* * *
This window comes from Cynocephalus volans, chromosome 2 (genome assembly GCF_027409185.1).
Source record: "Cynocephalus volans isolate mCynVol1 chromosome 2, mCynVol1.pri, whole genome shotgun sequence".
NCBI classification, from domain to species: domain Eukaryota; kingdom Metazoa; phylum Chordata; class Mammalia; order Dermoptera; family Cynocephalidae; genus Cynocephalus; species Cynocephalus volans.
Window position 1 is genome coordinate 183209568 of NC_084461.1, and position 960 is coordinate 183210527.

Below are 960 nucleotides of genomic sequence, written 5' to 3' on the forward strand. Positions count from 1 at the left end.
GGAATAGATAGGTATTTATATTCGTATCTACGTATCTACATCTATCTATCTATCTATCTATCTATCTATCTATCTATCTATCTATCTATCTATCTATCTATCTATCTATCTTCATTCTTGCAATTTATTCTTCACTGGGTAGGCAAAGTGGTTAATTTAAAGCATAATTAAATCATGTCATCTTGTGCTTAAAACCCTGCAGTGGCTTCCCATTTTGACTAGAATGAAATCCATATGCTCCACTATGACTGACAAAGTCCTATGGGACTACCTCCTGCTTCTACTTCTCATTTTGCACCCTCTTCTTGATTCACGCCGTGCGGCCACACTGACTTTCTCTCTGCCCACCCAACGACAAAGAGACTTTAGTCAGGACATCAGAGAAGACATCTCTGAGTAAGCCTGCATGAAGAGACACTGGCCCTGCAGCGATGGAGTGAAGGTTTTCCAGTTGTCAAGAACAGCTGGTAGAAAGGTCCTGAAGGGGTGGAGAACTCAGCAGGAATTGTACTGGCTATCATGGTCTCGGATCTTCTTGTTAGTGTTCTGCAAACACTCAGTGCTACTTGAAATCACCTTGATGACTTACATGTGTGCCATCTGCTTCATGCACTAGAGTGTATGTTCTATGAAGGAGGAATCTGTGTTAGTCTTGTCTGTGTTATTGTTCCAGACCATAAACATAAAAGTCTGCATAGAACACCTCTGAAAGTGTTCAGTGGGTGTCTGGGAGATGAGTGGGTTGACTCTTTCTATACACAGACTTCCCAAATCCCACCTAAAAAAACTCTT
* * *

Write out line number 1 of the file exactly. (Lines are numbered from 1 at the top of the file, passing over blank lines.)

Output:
This window comes from Cynocephalus volans, chromosome 2 (genome assembly GCF_027409185.1).